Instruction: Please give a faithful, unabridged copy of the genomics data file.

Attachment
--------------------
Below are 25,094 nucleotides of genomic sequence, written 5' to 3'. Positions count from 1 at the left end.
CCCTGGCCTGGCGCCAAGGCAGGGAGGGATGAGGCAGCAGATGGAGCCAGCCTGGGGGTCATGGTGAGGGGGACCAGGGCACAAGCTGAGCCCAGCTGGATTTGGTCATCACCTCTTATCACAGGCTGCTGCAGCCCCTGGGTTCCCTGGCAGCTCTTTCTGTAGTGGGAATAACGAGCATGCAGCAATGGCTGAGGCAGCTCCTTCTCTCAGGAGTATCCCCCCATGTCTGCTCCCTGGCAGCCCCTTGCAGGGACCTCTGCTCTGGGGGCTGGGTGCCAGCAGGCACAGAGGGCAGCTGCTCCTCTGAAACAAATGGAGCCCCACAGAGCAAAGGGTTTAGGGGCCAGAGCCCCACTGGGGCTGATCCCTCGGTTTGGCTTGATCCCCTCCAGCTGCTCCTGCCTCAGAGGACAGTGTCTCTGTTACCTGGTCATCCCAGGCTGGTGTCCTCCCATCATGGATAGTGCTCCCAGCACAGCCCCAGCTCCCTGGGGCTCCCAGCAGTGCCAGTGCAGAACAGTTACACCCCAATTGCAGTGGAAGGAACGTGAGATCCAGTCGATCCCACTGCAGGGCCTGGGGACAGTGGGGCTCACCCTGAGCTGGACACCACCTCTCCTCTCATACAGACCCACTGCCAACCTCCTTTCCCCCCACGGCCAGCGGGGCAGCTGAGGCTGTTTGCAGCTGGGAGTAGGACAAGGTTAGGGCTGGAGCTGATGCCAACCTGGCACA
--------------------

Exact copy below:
Below are 25,094 nucleotides of genomic sequence, written 5' to 3'. Positions count from 1 at the left end.
CCCTGGCCTGGCGCCAAGGCAGGGAGGGATGAGGCAGCAGATGGAGCCAGCCTGGGGGTCATGGTGAGGGGGACCAGGGCACAAGCTGAGCCCAGCTGGATTTGGTCATCACCTCTTATCACAGGCTGCTGCAGCCCCTGGGTTCCCTGGCAGCTCTTTCTGTAGTGGGAATAACGAGCATGCAGCAATGGCTGAGGCAGCTCCTTCTCTCAGGAGTATCCCCCCATGTCTGCTCCCTGGCAGCCCCTTGCAGGGACCTCTGCTCTGGGGGCTGGGTGCCAGCAGGCACAGAGGGCAGCTGCTCCTCTGAAACAAATGGAGCCCCACAGAGCAAAGGGTTTAGGGGCCAGAGCCCCACTGGGGCTGATCCCTCGGTTTGGCTTGATCCCCTCCAGCTGCTCCTGCCTCAGAGGACAGTGTCTCTGTTACCTGGTCATCCCAGGCTGGTGTCCTCCCATCATGGATAGTGCTCCCAGCACAGCCCCAGCTCCCTGGGGCTCCCAGCAGTGCCAGTGCAGAACAGTTACACCCCAATTGCAGTGGAAGGAACGTGAGATCCAGTCGATCCCACTGCAGGGCCTGGGGACAGTGGGGCTCACCCTGAGCTGGACACCACCTCTCCTCTCATACAGACCCACTGCCAACCTCCTTTCCCCCCACGGCCAGCGGGGCAGCTGAGGCTGTTTGCAGCTGGGAGTAGGACAAGGTTAGGGCTGGAGCTGATGCCAACCTGGCACA